CBCK News


Communications on Apr. 4, 2002

2009.08.24 12:11


* Amnesty International Korea Celebrates 30th Anniversary of Establishment

Amnesty International Korea Section(chairperson: Rev. Herbert Wottawah, O.S.B.) looked back upon thirty years of commitment to being 'candles surrounded by wire entanglements'.
As shown in its history marked with forced closing of offices and suspension of work, the way AI Korea Section has walked is full of ordeals. Despite its tribulations, however, the dedication to 'human rights' of suffering neighbors was like the unextinguished candles.
On March 28, AI Korea celebrated the 30th anniversary of establishment at Seoul Press Center, downtown Seoul, and pledged to take a new step toward building 'human world'.
Recalling last 30 years of AI Korea, Rev. Herbert Wottawah said, "We AI members have stood the side of people persecuted for their conviction, color, sex, race, religion and language, prisoners of conscience, refugees, homeless children, the unemployed, and illegal foreign workers. Under the principles of nonviolence and the independence of both government and political parties, AI Korea will ceaselessly take substantial and effective initiatives according to our conscience."
AI Korea Section, established on March 28, 1972, is composed of 40 local groups and 2,600 members and has under its wing executive committee, working committee, journalists' committee, National Assembly members' group and lawyers' committee.
In the meantime, to make known the importance of human rights, the universal value of humanity, AI Korea Section is holding tour exhibitions of world human rights posters in big cities of Korea.

* St. Mary's Hospital to Introduce Comprehensive Geriatric Program

"As our society become aged, specialized medical clinics for geriatric diseases should be established since the elderly require services for physical and mental health and their well-being", said Dr. Choi Eun-bok of the Clinic for the Aged, at Cheongju St. Mary's Hospital(Director: Rev. Simon Kim Hong-ryeol).
This special clinic for the aged, the only one in Chungcheong Province and not common in Korea, opened in May, 2001 to cure the diseases of the old and improve their living standard responding to the trend of aged society.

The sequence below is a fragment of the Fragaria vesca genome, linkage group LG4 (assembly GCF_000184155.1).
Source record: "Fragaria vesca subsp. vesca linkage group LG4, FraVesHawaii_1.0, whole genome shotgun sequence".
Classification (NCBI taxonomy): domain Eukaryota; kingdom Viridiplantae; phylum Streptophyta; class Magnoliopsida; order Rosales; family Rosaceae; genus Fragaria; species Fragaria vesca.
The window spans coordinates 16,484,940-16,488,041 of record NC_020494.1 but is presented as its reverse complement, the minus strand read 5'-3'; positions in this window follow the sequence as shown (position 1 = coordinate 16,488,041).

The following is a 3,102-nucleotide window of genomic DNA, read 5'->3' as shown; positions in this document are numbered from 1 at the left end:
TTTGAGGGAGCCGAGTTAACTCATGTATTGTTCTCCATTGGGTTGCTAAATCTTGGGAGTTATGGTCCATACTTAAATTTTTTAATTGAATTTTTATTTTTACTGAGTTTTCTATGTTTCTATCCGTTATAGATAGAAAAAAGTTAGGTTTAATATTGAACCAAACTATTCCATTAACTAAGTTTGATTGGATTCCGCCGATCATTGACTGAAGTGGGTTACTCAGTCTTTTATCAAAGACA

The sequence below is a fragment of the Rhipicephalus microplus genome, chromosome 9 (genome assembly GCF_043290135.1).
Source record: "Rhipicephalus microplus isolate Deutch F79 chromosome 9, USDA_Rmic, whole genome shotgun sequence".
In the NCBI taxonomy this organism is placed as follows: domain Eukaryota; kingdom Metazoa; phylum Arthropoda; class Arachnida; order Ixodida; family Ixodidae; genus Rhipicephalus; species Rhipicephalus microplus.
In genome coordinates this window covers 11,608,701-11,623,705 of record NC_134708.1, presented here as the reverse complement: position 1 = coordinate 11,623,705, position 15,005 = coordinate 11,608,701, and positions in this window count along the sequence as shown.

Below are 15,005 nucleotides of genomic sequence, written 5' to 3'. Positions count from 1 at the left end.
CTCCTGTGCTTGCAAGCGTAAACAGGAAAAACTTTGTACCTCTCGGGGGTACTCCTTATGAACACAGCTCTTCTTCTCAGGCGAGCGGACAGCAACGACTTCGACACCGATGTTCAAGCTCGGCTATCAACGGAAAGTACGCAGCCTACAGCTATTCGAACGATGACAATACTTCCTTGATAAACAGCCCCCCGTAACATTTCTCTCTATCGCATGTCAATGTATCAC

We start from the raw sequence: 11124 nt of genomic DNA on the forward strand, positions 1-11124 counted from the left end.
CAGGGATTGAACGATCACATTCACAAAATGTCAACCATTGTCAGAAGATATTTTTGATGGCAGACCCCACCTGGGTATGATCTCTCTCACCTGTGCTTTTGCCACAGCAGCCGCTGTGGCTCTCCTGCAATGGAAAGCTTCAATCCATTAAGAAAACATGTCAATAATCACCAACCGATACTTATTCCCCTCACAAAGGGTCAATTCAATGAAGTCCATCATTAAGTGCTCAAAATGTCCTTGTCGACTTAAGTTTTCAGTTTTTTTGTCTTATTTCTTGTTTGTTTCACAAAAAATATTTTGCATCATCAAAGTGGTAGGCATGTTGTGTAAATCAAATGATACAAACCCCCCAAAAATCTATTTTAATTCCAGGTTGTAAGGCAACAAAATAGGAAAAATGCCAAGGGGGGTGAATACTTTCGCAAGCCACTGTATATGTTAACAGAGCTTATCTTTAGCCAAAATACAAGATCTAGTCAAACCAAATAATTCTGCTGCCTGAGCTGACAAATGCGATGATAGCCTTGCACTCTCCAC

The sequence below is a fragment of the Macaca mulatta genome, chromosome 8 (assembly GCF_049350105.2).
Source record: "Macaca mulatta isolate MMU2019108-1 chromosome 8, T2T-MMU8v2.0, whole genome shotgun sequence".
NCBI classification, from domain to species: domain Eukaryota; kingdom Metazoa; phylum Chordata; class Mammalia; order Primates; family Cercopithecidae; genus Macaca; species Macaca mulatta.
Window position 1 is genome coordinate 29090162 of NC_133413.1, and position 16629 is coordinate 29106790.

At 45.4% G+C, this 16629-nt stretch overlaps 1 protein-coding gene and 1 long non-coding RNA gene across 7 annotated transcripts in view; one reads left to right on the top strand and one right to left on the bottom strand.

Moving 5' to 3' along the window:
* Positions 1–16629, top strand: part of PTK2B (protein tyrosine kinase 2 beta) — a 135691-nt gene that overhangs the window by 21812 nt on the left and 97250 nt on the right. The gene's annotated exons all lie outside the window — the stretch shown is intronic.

It offers the old comprehensive medical services for various clinical diseases, infirmities of ages, and mental problems in cooperation with other fields such as home care, hospice, rehabilitation medicine, physical therapy and psychiatry. In particular, it concentrates on providing information for preventing common geriatric diseases such as senile dementia, cerebral apoplexy, and senile osteoporosis and tries to relieve their ailments and pain through sufficient consultation with family members.
Unlike other departments where doctors see 80-90 patients a day, the doctors here see only 30-40 patients, which shows well how carefully and sincerely they examine and consult old patients.
In addition to the integrated medical services taking account of the patients' physical, mental and circumstantial aspects, this clinic also takes care of poor and solitary old people by appropriating welfare fund of the hospital to their treatment or connecting them with social welfare centers. Moreover, it tends to the dying with hospice services and provides continuous health care for the old who cannot move by themselves with the help of home care department.
"I think it is the very spirit of the Catholicism to help the weakest and the needy in our society. This clinic, I hope, may develop as a specialized clinic for the old providing both medical services and social welfare benefit," Dr. Choi said.

* Retiring Bishop Asks the Faithful to Have Special Concern for Marginalized People

The Most Rev. William John McNaughton(76) who served for over 40 years as Bishop of Diocese of Inchon retires from his episcopal see as of April 25 and the Most Rev. Boniface Choi Ki-san, Coadjutor Bishop of Inchon, will succeed him.
"My missionary life in Korea was a divine providence and over 40 years of my life with and for Korean people as servant of God was really a great grace for me. As I return to my home country my heart is full of thanks for clergy, religious and the faithful who assisted my pastoral work all along. Especially, I won't forget their assistance for the establishment of the Catholic University of Inchon and for the diocesan Synod as well. My Coadjutor Bishop was appointed two years ago. So I could work with him since then. That makes my transition much easier in many aspects for myself and for the Diocese and for him. I will remember the great sense of solidarity and fraternity of the faithful for labor world and zeal for democratization," he said in an interview with the Catholic Times.
To the request to give some advise for the Diocese of Inchon, he said, "I see that the priests, in general, are too much preoccupied for activity. I mean, too much activism. When we are overwhelmed by activities we tend to neglect prayer life. This is my concern for the clergy. My wish for clergy is to see they give priority to prayer life than activities. They can ask lay people to do what is not of their proper mission. Priests should be men of prayer. For priests, the spiritual life precedes all other activities."”
For his love for Korean people the City of Inchon offered him in 1965 the honorary citizenship of the City of Inchon.
"When I came to Korea first I found the gesture of people very beautiful and respectful offering things with two hands. That impressed me. Generosity of Korean people goes with their beautiful heart," he said.
After his retirement he plans to return to the diocese of Boston, his home town, and help parish work.
"My last recommendation is to pay attention for marginalized people and those Christians who stopped coming to Church.” he said.


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